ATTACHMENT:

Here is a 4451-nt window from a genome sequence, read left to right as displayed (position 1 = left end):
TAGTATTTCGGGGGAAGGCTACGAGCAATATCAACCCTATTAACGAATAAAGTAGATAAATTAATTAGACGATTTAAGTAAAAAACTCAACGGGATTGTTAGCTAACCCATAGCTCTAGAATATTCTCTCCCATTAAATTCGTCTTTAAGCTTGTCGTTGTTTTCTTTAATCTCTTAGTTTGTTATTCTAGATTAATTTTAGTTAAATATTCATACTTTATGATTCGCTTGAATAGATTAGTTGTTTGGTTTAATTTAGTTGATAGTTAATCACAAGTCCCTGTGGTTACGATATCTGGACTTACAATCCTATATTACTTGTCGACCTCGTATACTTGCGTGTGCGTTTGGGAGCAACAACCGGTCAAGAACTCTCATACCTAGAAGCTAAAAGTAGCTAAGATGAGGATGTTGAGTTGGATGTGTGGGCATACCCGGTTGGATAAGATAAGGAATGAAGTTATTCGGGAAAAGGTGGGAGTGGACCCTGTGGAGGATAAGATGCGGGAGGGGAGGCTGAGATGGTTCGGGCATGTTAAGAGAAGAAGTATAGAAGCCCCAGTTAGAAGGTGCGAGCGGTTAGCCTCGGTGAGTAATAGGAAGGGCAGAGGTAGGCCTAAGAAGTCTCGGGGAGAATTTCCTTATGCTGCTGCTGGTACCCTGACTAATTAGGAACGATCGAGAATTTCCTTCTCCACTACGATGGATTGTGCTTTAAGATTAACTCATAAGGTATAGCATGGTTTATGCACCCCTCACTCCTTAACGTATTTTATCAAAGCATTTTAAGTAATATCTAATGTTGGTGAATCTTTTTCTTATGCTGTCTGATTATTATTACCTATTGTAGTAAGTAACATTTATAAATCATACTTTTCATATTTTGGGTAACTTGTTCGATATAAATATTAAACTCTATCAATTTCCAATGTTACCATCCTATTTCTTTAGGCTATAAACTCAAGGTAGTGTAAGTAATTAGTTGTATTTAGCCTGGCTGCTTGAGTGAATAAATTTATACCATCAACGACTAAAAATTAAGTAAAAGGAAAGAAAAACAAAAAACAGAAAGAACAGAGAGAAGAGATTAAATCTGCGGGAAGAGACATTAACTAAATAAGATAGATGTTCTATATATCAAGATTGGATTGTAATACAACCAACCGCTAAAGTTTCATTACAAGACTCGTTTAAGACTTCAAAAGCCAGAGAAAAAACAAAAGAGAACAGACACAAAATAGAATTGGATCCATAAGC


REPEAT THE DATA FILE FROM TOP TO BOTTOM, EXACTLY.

Here is a 4451-nt window from a genome sequence, read left to right as displayed (position 1 = left end):
TAGTATTTCGGGGGAAGGCTACGAGCAATATCAACCCTATTAACGAATAAAGTAGATAAATTAATTAGACGATTTAAGTAAAAAACTCAACGGGATTGTTAGCTAACCCATAGCTCTAGAATATTCTCTCCCATTAAATTCGTCTTTAAGCTTGTCGTTGTTTTCTTTAATCTCTTAGTTTGTTATTCTAGATTAATTTTAGTTAAATATTCATACTTTATGATTCGCTTGAATAGATTAGTTGTTTGGTTTAATTTAGTTGATAGTTAATCACAAGTCCCTGTGGTTACGATATCTGGACTTACAATCCTATATTACTTGTCGACCTCGTATACTTGCGTGTGCGTTTGGGAGCAACAACCGGTCAAGAACTCTCATACCTAGAAGCTAAAAGTAGCTAAGATGAGGATGTTGAGTTGGATGTGTGGGCATACCCGGTTGGATAAGATAAGGAATGAAGTTATTCGGGAAAAGGTGGGAGTGGACCCTGTGGAGGATAAGATGCGGGAGGGGAGGCTGAGATGGTTCGGGCATGTTAAGAGAAGAAGTATAGAAGCCCCAGTTAGAAGGTGCGAGCGGTTAGCCTCGGTGAGTAATAGGAAGGGCAGAGGTAGGCCTAAGAAGTCTCGGGGAGAATTTCCTTATGCTGCTGCTGGTACCCTGACTAATTAGGAACGATCGAGAATTTCCTTCTCCACTACGATGGATTGTGCTTTAAGATTAACTCATAAGGTATAGCATGGTTTATGCACCCCTCACTCCTTAACGTATTTTATCAAAGCATTTTAAGTAATATCTAATGTTGGTGAATCTTTTTCTTATGCTGTCTGATTATTATTACCTATTGTAGTAAGTAACATTTATAAATCATACTTTTCATATTTTGGGTAACTTGTTCGATATAAATATTAAACTCTATCAATTTCCAATGTTACCATCCTATTTCTTTAGGCTATAAACTCAAGGTAGTGTAAGTAATTAGTTGTATTTAGCCTGGCTGCTTGAGTGAATAAATTTATACCATCAACGACTAAAAATTAAGTAAAAGGAAAGAAAAACAAAAAACAGAAAGAACAGAGAGAAGAGATTAAATCTGCGGGAAGAGACATTAACTAAATAAGATAGATGTTCTATATATCAAGATTGGATTGTAATACAACCAACCGCTAAAGTTTCATTACAAGACTCGTTTAAGACTTCAAAAGCCAGAGAAAAAACAAAAGAGAACAGACACAAAATAGAATTGGATCCATAAGC